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Optical coating methods: Thin films for optical systems

17.01.2019 | Thema: Coating, Optics

Modern optical coating technologies

After introducing the field of optical coating, e. g. via filter and anti-reflective coatings, beam splitter and dielectric mirrors, the following article shows how to obtain the coating materials with the desired properties on optics made of glass, metal or other materials. Optical coatings are used in a variety of applications, including:

  • Components for highly demanding laser applications (low scattering, high reflection, high laser damage thresholds), ultra-short laser pulses
  • Demanding environmental conditions, e.g. high temperature fluctuations, high cleaning requirements (e.g. space applications)
  • Filter and beam splitter for imaging and the semiconductor industry
  • HR Coatings for life sciences and photonics

 

Optics production offers various technologies for the coating of substrates. The choice depends on the properties of the raw material and the specifications of the optical systems/products. The most common coating technologies for high performance optical components include:

  • thermal vaporization and
  • sputtering technology

 

Thermal deposition for a high-performance surfaces

Advantages of evaporation

  • Variety of coating materials
  • Flexibility of the substrate shape
  • High quality anti-reflective & metal coatings
  • Best cost-benefit ratio

Thermal deposition (EBE – Electron Beam Evaporation) is the most common and oldest technique for coating optical substrates. During evaporation, the materials are evaporated in a vacuum chamber at 10-4 mbar either by high temperatures or by knocking out with an electron beam. The adequate method is selected depending on the material properties (e. g. melting point) and the optical specification. The material to be evaporated is located in a suitable container or in so-called boats at the bottom of the vacuum chamber. By current flow or an electron beam it is brought to its boiling temperature and evaporats. Since the vapour particles propagate almost linearly in a high vacuum without collision, they condense evenly when they hit an obstacle. The optical substrate to be coated is located on a rotating calotte in the upper part of the evaporation chamber (figure 1). Control of temperature, vacuum pressure, substrate position and rotation during vaporization ensures uniform optical coating of a certain thickness.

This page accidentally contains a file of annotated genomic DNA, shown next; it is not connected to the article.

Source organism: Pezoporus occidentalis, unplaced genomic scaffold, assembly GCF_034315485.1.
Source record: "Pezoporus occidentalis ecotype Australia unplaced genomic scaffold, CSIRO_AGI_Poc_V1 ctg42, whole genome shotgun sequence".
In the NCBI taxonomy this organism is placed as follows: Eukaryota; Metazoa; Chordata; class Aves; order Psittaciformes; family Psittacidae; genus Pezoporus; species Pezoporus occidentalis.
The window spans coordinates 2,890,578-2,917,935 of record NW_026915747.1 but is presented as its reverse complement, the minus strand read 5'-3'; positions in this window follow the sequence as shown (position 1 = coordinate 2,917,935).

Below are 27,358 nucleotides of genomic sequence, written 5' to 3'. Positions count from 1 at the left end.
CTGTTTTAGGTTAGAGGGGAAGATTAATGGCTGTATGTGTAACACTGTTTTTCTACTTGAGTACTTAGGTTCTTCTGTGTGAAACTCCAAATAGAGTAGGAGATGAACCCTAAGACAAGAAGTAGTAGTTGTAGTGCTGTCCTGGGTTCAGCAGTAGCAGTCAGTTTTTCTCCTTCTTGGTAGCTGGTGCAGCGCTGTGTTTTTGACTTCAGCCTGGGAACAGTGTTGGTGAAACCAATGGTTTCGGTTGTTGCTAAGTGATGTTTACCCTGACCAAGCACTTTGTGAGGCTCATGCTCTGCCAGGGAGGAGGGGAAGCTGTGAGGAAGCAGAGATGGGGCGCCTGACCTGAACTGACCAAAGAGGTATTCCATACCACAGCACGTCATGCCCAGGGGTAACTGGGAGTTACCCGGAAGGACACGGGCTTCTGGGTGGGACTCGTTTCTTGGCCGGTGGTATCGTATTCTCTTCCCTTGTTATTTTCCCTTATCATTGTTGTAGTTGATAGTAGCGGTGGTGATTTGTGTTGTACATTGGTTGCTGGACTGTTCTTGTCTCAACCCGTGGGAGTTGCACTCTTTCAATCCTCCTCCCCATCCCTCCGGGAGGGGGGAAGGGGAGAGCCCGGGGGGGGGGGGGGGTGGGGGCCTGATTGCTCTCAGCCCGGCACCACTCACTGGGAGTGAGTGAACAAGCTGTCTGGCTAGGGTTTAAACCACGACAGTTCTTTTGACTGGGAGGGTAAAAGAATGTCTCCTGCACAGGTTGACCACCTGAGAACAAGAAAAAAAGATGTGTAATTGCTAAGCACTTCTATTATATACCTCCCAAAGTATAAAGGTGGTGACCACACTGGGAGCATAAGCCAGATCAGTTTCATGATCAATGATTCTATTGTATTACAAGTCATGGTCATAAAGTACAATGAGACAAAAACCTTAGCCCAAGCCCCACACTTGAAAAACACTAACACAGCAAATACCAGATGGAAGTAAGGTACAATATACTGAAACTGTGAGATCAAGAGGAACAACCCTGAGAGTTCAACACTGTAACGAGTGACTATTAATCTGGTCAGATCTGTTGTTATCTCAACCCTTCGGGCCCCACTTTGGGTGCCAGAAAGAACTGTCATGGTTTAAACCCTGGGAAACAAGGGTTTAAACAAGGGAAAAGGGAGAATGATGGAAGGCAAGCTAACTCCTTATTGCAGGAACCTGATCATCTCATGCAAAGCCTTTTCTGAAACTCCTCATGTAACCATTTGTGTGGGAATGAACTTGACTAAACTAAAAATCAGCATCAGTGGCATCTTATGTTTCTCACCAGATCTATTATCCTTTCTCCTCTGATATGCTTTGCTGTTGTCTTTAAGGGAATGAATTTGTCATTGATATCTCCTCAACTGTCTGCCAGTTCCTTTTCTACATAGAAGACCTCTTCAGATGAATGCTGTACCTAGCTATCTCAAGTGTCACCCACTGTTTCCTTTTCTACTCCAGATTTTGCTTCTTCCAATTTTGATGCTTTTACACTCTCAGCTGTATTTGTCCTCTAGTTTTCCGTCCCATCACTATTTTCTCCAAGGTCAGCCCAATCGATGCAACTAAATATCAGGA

In addition to EBE, a plasma source is used in asphericon’s coating systems. This ion-assisted deposition (IAD) ensures that the growing layer is additionally compressed by a plasma bombardment. The result is a harder, more stable layer.

Before coating, the lenses of course have to be thoroughly cleaned manually or by ultrasonic washing to remove impurities, such as dust, and to prevent functional impairment. The properties of the applied layer can also be specifically modified by means of a heat treatment, so-called tempering. This last refinement is achieved by heating the lenses, which removes the water from applied layers. The advantage of this additional process is the further optimization of the coating of optics. However, only certain coating materials can be tempered.

Figure 1 Schematic representation of the evaporation process

Figure 1 Schematic representation of the evaporation process

 

Sputtering: Hard layers of high climatic and mechanical stability  

Advantages of sputtering

  • Mechanically very stable optical coatings
  • Lower coating temperature
  • Suitable for demanding dielectric filter and HR layers as well as laser applications